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SAAB JAS 39 Gripen

by Julien Haccoun

 

SAAB JAS 39 Gripen

 

 

Background

 

The JAS 39 Gripen was designed after a request for proposal from the Swedish Air Force, the Swenska Flygvapnet, to replace the Draken and Viggen. 

 

 

The aircraft can fulfil missions as varied as air superiority, strike and reconnaissance

 

 

Italeri's 1/72 Scale Gripen

 

This is Italeri's 1/72 model.

This model is fine for beginners who do not need to make a very accurate model, or who are satisfied with basic models out of the box. This is very much the way I felt with Matchbox kits when I was a kid. On the other hand, if you want to build a state of the art Gripen with all the tiny details that make the difference it is a different story.

To cut a long story short: it was a pain! I had to rebuild or detail almost every area of the aircraft.

 

 

The seat was replaced with an Aires resin MB Mk 10. I rebuilt the instrument panel, replaced the black boxes behind the seat, the HUD, the stick and throttle, using references indicated by fellow HyperScalers (thanks Laurens and Mike!).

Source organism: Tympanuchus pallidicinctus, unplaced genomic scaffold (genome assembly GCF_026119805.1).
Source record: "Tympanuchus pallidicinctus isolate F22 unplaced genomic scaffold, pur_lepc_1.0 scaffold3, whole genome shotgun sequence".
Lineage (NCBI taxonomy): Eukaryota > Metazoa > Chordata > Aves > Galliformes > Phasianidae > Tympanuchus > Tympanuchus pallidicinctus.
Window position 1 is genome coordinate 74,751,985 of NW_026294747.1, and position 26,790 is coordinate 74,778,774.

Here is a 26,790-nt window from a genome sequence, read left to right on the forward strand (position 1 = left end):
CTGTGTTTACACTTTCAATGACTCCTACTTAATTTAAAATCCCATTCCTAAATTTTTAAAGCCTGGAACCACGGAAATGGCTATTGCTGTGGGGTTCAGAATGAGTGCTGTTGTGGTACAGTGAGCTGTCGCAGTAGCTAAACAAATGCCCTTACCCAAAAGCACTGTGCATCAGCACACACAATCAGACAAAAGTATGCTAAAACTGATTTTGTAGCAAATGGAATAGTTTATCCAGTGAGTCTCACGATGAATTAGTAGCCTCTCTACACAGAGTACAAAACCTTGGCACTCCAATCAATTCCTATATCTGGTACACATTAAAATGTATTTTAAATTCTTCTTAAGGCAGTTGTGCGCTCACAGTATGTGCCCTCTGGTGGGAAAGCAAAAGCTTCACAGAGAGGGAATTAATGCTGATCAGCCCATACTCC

One of the biggest problem was the windshield and the shape of the fuselage right in front of it. I glued the windshield, masked it and reshaped the nose contour with several applications of Mr Surfacer (thank you Filippo!).

 

 

The landing gear was detailed as per photos shown on IPMS Sweden site, with copper or silver wire, plastic strips and rod.

 

 

The other serious problem was to fit the airbrakes into their pits properly. I eventually had to glue them, fill the huge seam around with surfacer and rescribe their contour.

The exhaust nozzle comes from an Hasegawa F-18.

The flaps and rudder were cut to give a more dynamic look.

I also built the exhaust of the APU from lead foil.

 

 

The air intakes also needed a good amount of work (plastic strips and Surfacer) to be integrated to the fuselage.

As with many aircraft models by Italeri, the panel lines are too deep and wide. I therefore rescribed them before sanding all the model to obtain finer surface detail.

 

 

The missiles also had their fins thinned.

 

 

Painting and Conclusion

 

The model was painted with Gunze acrylics (H334 & H308), and received a gloss coat before before the decals were applied. Finally, the model was varnished with Aeromaster flat.

Given the amount of work and time involved in this project, I would have dropped it before the end if it hadn't been for an article. Overall it is clearly not my best model but it was a deep satisfaction to see this little aircraft published in a modeling magazine!

 

 

Additional Images

 

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Text and Images Copyright 2000 by Julien Haccoun
Page Created 07 January, 2001
Last updated 26 July, 2007

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